Aitken Dott & Son, Edinburgh
This painting is on loan.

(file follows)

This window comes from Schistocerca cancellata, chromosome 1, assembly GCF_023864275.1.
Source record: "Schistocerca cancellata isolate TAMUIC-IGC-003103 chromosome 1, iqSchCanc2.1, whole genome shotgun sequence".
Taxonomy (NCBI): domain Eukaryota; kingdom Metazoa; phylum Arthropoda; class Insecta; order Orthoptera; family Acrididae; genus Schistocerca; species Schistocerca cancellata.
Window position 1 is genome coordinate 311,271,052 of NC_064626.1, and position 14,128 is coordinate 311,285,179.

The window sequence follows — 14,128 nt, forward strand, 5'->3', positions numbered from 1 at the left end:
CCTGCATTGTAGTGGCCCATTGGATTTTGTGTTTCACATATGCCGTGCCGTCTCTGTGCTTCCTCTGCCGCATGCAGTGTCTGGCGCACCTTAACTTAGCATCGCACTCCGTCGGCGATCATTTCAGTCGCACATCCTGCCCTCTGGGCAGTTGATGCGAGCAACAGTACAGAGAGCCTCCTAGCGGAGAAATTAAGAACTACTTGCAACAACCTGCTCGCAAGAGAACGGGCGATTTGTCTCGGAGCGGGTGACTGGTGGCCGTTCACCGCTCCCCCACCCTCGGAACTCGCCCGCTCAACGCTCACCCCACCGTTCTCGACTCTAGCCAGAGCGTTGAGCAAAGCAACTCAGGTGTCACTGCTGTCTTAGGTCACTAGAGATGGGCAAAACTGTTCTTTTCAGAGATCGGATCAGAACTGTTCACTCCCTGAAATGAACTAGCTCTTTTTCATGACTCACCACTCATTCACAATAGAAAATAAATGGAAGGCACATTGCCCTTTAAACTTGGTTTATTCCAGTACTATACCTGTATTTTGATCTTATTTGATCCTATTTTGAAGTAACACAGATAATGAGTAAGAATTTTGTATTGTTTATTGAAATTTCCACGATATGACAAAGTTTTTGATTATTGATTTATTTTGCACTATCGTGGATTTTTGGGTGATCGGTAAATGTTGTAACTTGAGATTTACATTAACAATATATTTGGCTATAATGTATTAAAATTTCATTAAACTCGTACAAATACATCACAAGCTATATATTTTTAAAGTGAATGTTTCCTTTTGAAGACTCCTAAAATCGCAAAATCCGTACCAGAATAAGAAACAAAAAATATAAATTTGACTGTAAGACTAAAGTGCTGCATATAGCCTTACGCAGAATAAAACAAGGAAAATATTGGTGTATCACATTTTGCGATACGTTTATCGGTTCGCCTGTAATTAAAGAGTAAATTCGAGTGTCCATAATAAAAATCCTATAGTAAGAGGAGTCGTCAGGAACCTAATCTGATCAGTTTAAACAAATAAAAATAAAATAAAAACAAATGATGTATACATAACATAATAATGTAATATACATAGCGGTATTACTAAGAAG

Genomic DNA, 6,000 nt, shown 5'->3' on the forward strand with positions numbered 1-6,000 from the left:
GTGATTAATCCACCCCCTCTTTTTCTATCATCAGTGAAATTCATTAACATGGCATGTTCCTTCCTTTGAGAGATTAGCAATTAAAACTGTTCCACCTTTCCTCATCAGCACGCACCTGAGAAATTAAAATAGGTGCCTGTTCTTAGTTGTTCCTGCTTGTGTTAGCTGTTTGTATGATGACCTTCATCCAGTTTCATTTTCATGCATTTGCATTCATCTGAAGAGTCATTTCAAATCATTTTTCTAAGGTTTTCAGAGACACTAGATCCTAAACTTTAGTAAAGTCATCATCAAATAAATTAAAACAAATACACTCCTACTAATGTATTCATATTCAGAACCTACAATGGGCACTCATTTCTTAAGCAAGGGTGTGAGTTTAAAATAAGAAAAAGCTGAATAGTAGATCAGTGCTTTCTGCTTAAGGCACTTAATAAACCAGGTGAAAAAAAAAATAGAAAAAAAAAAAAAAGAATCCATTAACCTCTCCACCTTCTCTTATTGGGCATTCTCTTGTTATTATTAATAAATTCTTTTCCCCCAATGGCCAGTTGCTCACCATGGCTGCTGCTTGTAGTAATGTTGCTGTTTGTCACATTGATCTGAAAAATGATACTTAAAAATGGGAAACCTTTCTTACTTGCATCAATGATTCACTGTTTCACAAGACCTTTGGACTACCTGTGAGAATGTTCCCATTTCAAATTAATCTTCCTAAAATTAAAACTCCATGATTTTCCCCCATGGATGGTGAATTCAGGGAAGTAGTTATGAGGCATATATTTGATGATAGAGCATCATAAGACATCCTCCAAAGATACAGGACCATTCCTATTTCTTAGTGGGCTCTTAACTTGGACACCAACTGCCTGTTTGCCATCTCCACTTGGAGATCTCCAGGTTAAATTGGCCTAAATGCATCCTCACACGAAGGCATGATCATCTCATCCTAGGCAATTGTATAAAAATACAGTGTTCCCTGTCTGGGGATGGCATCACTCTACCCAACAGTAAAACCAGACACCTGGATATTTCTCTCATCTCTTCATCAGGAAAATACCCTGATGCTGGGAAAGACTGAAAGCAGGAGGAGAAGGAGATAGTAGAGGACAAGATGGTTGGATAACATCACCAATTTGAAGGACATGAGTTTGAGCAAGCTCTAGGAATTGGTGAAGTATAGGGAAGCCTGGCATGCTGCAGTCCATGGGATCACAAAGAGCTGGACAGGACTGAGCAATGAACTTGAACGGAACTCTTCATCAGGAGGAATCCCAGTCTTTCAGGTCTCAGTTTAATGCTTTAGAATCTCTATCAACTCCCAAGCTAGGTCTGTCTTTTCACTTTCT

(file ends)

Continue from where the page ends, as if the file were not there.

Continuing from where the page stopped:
Between 1920 and 1922, Milne spent a period of time in Paris, staying in the Rue des Quatre-Vents, near the Luxembourg Gardens on the Left Bank. Having served in France in the First World War, Milne took joy in the new environment he found himself in. Paris, then the centre of the art world, exposed Milne to a number of artists whose work would have seemed revolutionary at that time. As a result his work underwent a shift and Milne took on some of the heightened use of colour of the post-impressionists, with whose work he was becoming familiar. Paintings such as The Red Funnel would have been executed rapidly and most likely en plein air during walks around the city. Despite being mainly a landscape painter Milne found depicting figures in the cityscapes he produced during this period useful as they served as a vehicle for splashes of colour, here the pink jacket on the lady in the foreground for instance. The works painted in Paris during this period such as The Red Funnel mark the arrival of Milne as a 'Colourist' artist.